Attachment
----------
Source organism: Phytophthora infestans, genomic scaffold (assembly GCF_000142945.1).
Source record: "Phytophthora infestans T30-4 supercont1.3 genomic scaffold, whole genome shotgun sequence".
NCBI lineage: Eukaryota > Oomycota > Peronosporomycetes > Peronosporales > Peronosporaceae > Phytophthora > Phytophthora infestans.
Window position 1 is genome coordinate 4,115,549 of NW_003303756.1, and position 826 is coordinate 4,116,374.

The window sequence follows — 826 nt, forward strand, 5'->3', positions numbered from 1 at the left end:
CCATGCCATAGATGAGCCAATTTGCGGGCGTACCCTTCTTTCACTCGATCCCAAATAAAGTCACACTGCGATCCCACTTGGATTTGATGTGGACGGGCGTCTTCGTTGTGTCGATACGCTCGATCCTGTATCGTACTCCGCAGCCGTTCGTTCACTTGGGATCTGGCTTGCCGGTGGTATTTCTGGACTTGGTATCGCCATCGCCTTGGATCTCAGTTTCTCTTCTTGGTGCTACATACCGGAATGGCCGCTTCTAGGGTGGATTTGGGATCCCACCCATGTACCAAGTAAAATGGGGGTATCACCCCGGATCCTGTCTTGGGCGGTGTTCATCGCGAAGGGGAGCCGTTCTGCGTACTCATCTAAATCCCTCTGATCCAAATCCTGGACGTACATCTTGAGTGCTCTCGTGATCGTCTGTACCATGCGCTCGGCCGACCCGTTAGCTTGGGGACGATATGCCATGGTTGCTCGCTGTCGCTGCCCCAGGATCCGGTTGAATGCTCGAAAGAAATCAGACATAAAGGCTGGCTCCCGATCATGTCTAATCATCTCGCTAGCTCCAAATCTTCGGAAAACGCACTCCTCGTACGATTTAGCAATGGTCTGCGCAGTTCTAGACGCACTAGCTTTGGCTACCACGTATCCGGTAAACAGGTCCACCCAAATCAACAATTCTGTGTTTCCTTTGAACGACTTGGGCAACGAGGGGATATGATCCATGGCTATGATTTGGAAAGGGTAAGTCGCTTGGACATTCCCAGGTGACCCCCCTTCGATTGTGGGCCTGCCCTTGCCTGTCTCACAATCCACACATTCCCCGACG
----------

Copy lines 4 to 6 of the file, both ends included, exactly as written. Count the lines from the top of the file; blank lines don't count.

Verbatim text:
Window position 1 is genome coordinate 4,115,549 of NW_003303756.1, and position 826 is coordinate 4,116,374.

The window sequence follows — 826 nt, forward strand, 5'->3', positions numbered from 1 at the left end:
CCATGCCATAGATGAGCCAATTTGCGGGCGTACCCTTCTTTCACTCGATCCCAAATAAAGTCACACTGCGATCCCACTTGGATTTGATGTGGACGGGCGTCTTCGTTGTGTCGATACGCTCGATCCTGTATCGTACTCCGCAGCCGTTCGTTCACTTGGGATCTGGCTTGCCGGTGGTATTTCTGGACTTGGTATCGCCATCGCCTTGGATCTCAGTTTCTCTTCTTGGTGCTACATACCGGAATGGCCGCTTCTAGGGTGGATTTGGGATCCCACCCATGTACCAAGTAAAATGGGGGTATCACCCCGGATCCTGTCTTGGGCGGTGTTCATCGCGAAGGGGAGCCGTTCTGCGTACTCATCTAAATCCCTCTGATCCAAATCCTGGACGTACATCTTGAGTGCTCTCGTGATCGTCTGTACCATGCGCTCGGCCGACCCGTTAGCTTGGGGACGATATGCCATGGTTGCTCGCTGTCGCTGCCCCAGGATCCGGTTGAATGCTCGAAAGAAATCAGACATAAAGGCTGGCTCCCGATCATGTCTAATCATCTCGCTAGCTCCAAATCTTCGGAAAACGCACTCCTCGTACGATTTAGCAATGGTCTGCGCAGTTCTAGACGCACTAGCTTTGGCTACCACGTATCCGGTAAACAGGTCCACCCAAATCAACAATTCTGTGTTTCCTTTGAACGACTTGGGCAACGAGGGGATATGATCCATGGCTATGATTTGGAAAGGGTAAGTCGCTTGGACATTCCCAGGTGACCCCCCTTCGATTGTGGGCCTGCCCTTGCCTGTCTCACAATCCACACATTCCCCGACG